07/12/04 — Veto of billboard bill pleases city

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Veto of billboard bill pleases city

By Barbara Arntsen
Published in News on July 12, 2004 1:58 PM

Goldsboro officials got the decision they were hoping for Friday when Gov. Mike Easley vetoed a bill requiring local governments to compensate billboard companies that are ordered to remove their signs.

"It was a bad bill," said Mayor Al King. "It would only benefit the billboard industry."

The bill, which bounced around the Legislature for almost two years, was overwhelmingly passed by both the House and the Senate in late June.

It would have required local governments to pay billboard companies fair market value for removing signs that don't conform to city zoning rules.

Fair market value could be interpreted as having to pay up to five times the average amount of the annual revenue for the signs. The North Carolina Chapter of the American Planning Association said that could cost taxpayers tens of thousands of dollars, just to remove a single sign.

The bill was opposed by the N.C. League of Municipalities, N.C. Association of County Commissioners, N.C. Sierra Club, N.C. Downtown Development Association, Preservation North Carolina, Scenic North Carolina, and the N.C. Chapter of the American Planning Association.

Most cities and counties have let non-conforming signs remain for a certain period of time, allowing communities to phase in new standards for billboards aimed at improving appearances.

Goldsboro's current zoning ordinance allows non-conforming signs to be "grandfathered in," but restricts billboard owners from making any changes to the height or width of those signs.

But if the city decided to change its ordinance to remove non-conforming signs, it would have had to pay billboard owners under the bill.

Sen. John Kerr, who voted for compensating billboard owners, said that not paying companies when requiring them to remove their signs was unconstitutional.

"It was a private-property issue," Kerr said. "You can't take private property without compensation."

Kerr said that North Carolina was going against the trend in other states, as well as a federal trend, of paying compensation for billboards.

Proponents of the bill look at a billboard as real estate property, like a house, while opponents see it as personal property, like a truck.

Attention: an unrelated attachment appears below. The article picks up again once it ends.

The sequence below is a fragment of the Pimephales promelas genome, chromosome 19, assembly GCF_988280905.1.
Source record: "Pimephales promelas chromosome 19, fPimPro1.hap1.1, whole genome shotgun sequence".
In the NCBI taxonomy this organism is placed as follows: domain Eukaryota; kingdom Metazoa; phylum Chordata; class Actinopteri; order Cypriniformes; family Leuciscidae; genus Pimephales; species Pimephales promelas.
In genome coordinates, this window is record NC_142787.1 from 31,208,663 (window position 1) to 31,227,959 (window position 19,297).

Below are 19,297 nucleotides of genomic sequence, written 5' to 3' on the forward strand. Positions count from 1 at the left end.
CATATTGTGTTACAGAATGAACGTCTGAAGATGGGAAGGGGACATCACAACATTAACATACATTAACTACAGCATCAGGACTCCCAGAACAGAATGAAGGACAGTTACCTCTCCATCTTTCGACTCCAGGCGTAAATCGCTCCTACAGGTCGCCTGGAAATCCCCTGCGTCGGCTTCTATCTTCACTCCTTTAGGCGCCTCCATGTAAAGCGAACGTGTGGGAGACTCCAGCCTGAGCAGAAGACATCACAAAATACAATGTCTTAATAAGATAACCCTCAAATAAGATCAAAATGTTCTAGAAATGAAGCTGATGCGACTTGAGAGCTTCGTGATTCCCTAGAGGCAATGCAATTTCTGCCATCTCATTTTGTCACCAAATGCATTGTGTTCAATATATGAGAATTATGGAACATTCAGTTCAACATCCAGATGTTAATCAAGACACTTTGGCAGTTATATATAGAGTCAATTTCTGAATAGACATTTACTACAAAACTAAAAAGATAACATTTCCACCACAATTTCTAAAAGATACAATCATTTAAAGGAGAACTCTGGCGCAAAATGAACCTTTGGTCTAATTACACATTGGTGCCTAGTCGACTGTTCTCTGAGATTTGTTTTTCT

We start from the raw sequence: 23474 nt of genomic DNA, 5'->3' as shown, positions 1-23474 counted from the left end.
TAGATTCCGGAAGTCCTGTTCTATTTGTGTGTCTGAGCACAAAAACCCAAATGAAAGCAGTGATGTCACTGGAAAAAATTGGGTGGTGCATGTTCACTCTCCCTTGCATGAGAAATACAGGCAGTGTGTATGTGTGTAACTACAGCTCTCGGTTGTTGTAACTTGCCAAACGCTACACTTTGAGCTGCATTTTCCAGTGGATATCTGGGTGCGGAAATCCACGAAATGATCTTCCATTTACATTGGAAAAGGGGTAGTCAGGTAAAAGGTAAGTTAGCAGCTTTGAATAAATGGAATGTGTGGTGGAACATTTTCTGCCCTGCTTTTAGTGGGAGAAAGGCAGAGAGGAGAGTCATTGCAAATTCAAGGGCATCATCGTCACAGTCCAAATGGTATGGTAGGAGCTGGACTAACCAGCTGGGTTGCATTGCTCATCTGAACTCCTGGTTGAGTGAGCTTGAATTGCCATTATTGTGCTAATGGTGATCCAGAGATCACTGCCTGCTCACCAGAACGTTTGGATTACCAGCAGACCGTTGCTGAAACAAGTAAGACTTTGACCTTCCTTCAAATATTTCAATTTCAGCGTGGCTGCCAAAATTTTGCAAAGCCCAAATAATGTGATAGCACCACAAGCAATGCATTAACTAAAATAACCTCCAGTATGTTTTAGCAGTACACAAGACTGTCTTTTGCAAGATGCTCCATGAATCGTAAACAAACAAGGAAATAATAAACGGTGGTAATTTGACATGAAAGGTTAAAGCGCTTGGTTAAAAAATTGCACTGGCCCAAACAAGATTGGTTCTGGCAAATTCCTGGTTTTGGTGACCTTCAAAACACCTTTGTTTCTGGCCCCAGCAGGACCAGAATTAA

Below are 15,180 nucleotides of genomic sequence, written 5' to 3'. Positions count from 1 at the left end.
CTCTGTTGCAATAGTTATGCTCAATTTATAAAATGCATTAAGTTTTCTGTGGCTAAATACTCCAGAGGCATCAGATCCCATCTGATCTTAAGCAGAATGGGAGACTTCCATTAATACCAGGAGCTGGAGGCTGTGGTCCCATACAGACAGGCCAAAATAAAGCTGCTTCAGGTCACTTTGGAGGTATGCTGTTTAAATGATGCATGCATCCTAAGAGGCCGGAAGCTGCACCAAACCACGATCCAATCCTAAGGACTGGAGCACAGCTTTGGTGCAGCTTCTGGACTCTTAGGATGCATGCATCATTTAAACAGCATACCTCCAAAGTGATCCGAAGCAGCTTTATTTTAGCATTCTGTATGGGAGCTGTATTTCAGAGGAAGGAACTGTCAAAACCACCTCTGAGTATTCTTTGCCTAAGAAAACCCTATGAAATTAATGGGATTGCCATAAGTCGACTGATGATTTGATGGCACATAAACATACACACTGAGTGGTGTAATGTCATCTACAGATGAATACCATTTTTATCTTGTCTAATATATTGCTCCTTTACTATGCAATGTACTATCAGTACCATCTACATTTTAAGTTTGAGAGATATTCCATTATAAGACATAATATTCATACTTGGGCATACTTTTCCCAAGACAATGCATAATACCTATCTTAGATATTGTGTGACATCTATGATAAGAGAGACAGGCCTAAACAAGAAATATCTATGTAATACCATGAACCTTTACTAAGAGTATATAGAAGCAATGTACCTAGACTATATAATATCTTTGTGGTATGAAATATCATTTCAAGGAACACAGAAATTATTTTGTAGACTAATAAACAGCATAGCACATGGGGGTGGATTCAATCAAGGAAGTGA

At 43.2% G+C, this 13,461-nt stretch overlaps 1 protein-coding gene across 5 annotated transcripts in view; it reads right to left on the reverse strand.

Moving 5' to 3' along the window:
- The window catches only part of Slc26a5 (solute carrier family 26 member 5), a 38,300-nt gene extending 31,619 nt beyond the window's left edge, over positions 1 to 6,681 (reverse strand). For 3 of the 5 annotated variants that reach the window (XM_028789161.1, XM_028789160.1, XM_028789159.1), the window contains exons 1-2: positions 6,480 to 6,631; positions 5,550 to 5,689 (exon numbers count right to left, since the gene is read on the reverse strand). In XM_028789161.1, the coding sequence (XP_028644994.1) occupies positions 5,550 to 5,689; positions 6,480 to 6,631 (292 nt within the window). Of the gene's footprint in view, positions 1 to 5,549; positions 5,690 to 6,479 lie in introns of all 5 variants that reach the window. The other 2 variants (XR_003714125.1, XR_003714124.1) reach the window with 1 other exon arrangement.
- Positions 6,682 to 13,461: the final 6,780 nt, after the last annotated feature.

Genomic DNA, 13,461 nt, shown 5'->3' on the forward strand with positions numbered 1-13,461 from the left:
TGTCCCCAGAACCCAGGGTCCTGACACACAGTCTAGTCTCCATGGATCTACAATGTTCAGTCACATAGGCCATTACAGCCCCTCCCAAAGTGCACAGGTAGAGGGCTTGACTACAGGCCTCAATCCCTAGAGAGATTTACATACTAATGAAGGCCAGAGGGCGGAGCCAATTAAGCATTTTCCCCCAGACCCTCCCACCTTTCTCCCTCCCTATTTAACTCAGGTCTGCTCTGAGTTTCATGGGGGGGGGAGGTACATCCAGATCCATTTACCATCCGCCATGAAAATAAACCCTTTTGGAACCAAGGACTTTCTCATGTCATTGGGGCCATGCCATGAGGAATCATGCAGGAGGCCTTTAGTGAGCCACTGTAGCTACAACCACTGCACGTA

"It's the same as if the highway wants your grandmother's house and they tell her she can live in it for seven years and then we get it free of charge," Kerr said. "That bothered a lot of people because if you condemn someone's house, you have to pay for it."

King disagrees with the analogy.

"You can't move the land owned by people to another location," he said. "But you can move a billboard to another spot."

King said that Kerr had done a tremendous job supporting Goldsboro and Wayne County, and that this was the only area where he disagreed with the senator's vote.

Kerr, who received $2,500 in campaign contributions in January from the billboard industry, said he wasn't pushing either way for the outcome.

He said he wasn't aware the billboard industry contributed to his campaign.

"A lot of people contribute to my campaign. It's public record, posted on the Web site," he said, referring to the State Board of Elections Internet site. "There was no deal struck. I thought this was better and offered more protection for cities."

He said that there were a number of current court cases disputing a community's right to amortize the billboards. Amortization is when cities and counties want to remove a billboard to let the owner keep the sign up for a few more years, thereby generating more revenue.

Kerr believed that paying for the billboards would turn out to be much cheaper for cities than taking a chance in court.

He said that the bill had been "hanging up for two years," and that he worked to reach a consensus.

"After a year, we were arguing over a very small part," he said. "I spent the last two years trying to negotiate."

But legislators were demanding a vote, and Kerr said you couldn't keep them from voting on an issue.

"The cities bowed up; they didn't want anything, and we had to work out something," he said. "At some point, you have to move on."

The bill was approved in the House by an 87 to 24 margin; the vote in the Senate was 34 to 11.

It would take a three-fifths majority vote to override Easley's veto.